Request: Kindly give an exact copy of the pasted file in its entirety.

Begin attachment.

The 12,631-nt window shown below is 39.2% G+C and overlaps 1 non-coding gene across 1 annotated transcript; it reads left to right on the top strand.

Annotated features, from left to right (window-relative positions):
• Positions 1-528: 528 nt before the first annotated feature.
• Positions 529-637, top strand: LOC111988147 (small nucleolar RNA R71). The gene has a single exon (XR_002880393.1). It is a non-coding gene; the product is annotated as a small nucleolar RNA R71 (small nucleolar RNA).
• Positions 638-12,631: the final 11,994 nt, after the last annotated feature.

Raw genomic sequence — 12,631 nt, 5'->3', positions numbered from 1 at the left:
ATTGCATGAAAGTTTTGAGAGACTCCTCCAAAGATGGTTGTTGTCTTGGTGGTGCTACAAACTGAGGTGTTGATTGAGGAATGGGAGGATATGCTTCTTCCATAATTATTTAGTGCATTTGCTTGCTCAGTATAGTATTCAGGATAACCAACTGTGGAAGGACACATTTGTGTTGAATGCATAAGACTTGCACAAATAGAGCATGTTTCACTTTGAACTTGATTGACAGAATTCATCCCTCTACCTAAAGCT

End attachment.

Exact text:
The 12,631-nt window shown below is 39.2% G+C and overlaps 1 non-coding gene across 1 annotated transcript; it reads left to right on the top strand.

Annotated features, from left to right (window-relative positions):
• Positions 1-528: 528 nt before the first annotated feature.
• Positions 529-637, top strand: LOC111988147 (small nucleolar RNA R71). The gene has a single exon (XR_002880393.1). It is a non-coding gene; the product is annotated as a small nucleolar RNA R71 (small nucleolar RNA).
• Positions 638-12,631: the final 11,994 nt, after the last annotated feature.

Raw genomic sequence — 12,631 nt, 5'->3', positions numbered from 1 at the left:
ATTGCATGAAAGTTTTGAGAGACTCCTCCAAAGATGGTTGTTGTCTTGGTGGTGCTACAAACTGAGGTGTTGATTGAGGAATGGGAGGATATGCTTCTTCCATAATTATTTAGTGCATTTGCTTGCTCAGTATAGTATTCAGGATAACCAACTGTGGAAGGACACATTTGTGTTGAATGCATAAGACTTGCACAAATAGAGCATGTTTCACTTTGAACTTGATTGACAGAATTCATCCCTCTACCTAAAGCT